The U.S. Justice Department announced on December 21, 2011 that Bank of America agreed to a $335 million settlement for racial bias allegations in connection with Countrywide Financial mortgage loans. This is the largest residential fair lending settlement in history, according to the New York Times. Bank of America was under investigation by the Justice Department over allegations of racial bias against African American and Hispanic mortgage lenders by Countrywide Financial between 2004 and 2008, before it was acquired by Bank of America in 2008.
The investigation by the Justice Department revealed that loan officers and brokers from Countrywide charged higher fees and rates to over 200,000 minority borrowers across the country than to white borrowers who posed the same credit risk. According to the New York Times article from December 21, 2011, “Countrywide also steered more than 10,000 minority borrowers into costly subprime mortgages when white borrowers with similar credit profiles received regular loans.”
This settlement is the latest in a series of costly agreements by Bank of America related to improper mortgage lending practices by its predecessor, Countrywide. In June 2010, the company agreed to pay $108 million to settle charges that Countrywide imposed inflated fees on homeowners struggling to stay in their homes. Just two months later in August 2010, Bank of America agreed to settle lawsuits by shareholders for their mortgage losses for $600 million.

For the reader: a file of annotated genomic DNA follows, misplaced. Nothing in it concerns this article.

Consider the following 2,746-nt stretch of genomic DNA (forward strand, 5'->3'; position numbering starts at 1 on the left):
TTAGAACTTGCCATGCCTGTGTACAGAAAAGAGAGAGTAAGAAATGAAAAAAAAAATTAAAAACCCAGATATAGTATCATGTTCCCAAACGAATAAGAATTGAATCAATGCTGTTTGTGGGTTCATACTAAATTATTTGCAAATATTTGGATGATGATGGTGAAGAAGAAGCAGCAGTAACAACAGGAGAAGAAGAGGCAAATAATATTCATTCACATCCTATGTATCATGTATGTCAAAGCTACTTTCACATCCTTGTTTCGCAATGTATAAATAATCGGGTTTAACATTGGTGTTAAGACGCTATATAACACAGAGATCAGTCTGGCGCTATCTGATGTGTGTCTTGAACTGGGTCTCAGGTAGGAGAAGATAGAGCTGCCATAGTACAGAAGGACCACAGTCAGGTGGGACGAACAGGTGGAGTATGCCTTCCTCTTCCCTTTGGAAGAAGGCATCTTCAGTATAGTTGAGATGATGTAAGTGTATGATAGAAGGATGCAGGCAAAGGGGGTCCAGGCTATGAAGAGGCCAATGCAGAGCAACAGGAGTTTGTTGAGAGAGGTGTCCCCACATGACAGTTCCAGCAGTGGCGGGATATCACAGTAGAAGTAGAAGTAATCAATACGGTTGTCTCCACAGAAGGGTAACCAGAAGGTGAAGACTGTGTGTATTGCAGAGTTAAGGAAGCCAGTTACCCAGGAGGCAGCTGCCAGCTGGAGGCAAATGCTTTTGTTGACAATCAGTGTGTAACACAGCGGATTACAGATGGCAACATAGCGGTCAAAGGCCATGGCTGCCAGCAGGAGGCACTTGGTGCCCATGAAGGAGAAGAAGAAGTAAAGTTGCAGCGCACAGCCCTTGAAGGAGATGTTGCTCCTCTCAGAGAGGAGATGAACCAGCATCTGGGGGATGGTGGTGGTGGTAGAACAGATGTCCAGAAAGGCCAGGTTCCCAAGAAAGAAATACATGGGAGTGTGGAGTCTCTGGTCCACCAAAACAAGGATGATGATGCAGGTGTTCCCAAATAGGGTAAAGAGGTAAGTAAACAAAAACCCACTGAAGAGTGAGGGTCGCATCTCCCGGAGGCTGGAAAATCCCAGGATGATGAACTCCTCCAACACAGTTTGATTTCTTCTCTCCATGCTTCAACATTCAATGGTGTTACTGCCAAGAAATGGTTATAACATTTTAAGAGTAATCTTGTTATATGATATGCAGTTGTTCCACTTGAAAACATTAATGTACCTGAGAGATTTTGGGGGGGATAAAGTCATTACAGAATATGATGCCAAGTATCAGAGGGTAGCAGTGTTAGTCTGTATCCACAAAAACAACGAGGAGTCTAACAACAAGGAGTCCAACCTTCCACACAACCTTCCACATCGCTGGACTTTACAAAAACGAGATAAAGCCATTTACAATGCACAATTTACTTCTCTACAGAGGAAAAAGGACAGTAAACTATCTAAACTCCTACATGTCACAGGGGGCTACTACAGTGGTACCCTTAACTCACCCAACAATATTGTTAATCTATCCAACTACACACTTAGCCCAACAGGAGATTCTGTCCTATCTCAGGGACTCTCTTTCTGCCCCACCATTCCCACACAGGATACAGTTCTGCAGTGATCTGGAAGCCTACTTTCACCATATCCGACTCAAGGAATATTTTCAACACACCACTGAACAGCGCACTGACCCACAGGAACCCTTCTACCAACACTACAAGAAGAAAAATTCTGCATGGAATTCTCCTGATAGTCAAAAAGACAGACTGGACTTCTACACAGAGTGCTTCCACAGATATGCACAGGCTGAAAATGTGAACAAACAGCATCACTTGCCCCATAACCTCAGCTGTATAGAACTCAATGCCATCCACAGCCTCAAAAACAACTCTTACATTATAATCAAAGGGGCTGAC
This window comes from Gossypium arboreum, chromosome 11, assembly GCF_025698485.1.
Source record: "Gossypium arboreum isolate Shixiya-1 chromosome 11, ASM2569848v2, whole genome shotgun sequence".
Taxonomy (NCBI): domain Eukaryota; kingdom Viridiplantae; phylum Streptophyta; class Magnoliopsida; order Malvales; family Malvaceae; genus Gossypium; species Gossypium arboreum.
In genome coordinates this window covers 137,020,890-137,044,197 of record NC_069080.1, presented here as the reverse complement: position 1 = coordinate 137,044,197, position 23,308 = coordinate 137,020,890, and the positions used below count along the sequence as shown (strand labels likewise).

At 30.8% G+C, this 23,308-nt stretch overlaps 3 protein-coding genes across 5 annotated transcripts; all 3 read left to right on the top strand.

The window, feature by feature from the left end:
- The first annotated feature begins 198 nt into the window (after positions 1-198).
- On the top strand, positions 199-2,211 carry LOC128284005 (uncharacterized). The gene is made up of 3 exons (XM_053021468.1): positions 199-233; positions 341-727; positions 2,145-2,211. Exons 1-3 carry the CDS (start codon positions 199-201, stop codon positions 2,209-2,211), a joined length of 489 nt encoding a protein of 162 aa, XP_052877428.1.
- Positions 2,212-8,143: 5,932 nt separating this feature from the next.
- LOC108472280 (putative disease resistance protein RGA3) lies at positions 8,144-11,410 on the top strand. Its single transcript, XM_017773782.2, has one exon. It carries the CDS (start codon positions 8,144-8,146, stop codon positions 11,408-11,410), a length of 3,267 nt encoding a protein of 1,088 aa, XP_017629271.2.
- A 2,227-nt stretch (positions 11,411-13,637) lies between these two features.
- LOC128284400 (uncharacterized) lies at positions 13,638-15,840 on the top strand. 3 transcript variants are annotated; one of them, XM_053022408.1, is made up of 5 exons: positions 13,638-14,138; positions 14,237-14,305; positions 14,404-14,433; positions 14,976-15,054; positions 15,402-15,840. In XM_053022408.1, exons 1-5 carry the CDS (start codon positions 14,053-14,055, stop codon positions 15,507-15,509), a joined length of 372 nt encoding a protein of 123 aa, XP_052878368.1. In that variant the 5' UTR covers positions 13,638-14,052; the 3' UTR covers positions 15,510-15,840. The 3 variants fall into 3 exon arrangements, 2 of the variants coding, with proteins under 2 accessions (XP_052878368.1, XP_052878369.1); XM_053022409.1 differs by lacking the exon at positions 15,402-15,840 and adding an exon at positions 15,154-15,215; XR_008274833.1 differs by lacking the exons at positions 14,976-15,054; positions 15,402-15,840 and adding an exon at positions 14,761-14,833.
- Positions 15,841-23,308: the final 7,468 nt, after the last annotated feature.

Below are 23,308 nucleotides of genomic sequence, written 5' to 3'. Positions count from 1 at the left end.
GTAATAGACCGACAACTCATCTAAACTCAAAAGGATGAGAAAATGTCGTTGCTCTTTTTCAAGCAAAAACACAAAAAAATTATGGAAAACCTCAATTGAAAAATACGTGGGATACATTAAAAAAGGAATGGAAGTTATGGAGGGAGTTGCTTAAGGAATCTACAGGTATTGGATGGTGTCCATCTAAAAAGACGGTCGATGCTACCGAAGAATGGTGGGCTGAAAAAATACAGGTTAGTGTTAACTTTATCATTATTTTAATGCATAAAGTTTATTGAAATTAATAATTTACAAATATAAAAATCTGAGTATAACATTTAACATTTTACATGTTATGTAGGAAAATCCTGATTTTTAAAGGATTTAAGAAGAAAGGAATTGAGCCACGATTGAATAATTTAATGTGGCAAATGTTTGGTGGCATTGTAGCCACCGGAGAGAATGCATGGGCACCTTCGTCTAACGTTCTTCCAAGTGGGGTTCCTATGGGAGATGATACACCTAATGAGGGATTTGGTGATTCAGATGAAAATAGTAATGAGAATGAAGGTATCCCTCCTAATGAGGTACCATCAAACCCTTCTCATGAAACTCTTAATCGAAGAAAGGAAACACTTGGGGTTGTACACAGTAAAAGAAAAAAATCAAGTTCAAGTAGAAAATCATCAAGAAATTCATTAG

Additionally, an investigation is currently underway against several mortgage lenders in connection with improper foreclosure practices. That investigation could spell another costly settlement for Bank of America.
The foreclosure and bankruptcy attorneys at PERENICH The Law Firm have decades of experience representing distressed homeowners and helping them stay in their homes or discharging any deficiency judgment liability to the banks following foreclosure.